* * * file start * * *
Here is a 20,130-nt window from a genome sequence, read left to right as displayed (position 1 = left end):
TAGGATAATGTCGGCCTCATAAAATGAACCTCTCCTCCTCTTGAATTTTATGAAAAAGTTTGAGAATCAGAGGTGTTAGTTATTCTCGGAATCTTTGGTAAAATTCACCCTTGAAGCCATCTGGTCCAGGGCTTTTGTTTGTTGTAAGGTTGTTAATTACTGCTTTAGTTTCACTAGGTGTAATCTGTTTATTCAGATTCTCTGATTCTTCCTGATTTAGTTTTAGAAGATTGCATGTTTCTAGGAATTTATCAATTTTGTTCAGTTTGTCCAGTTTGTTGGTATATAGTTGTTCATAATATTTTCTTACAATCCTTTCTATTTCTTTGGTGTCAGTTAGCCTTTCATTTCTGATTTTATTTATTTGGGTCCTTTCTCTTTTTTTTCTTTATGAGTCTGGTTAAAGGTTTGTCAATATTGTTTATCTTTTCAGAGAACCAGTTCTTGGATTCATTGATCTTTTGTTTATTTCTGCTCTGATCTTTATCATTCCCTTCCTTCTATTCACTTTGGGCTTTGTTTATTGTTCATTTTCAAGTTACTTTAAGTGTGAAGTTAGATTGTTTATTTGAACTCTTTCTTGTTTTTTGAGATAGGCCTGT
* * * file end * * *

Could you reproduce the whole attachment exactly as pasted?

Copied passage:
Here is a 20,130-nt window from a genome sequence, read left to right as displayed (position 1 = left end):
TAGGATAATGTCGGCCTCATAAAATGAACCTCTCCTCCTCTTGAATTTTATGAAAAAGTTTGAGAATCAGAGGTGTTAGTTATTCTCGGAATCTTTGGTAAAATTCACCCTTGAAGCCATCTGGTCCAGGGCTTTTGTTTGTTGTAAGGTTGTTAATTACTGCTTTAGTTTCACTAGGTGTAATCTGTTTATTCAGATTCTCTGATTCTTCCTGATTTAGTTTTAGAAGATTGCATGTTTCTAGGAATTTATCAATTTTGTTCAGTTTGTCCAGTTTGTTGGTATATAGTTGTTCATAATATTTTCTTACAATCCTTTCTATTTCTTTGGTGTCAGTTAGCCTTTCATTTCTGATTTTATTTATTTGGGTCCTTTCTCTTTTTTTTCTTTATGAGTCTGGTTAAAGGTTTGTCAATATTGTTTATCTTTTCAGAGAACCAGTTCTTGGATTCATTGATCTTTTGTTTATTTCTGCTCTGATCTTTATCATTCCCTTCCTTCTATTCACTTTGGGCTTTGTTTATTGTTCATTTTCAAGTTACTTTAAGTGTGAAGTTAGATTGTTTATTTGAACTCTTTCTTGTTTTTTGAGATAGGCCTGT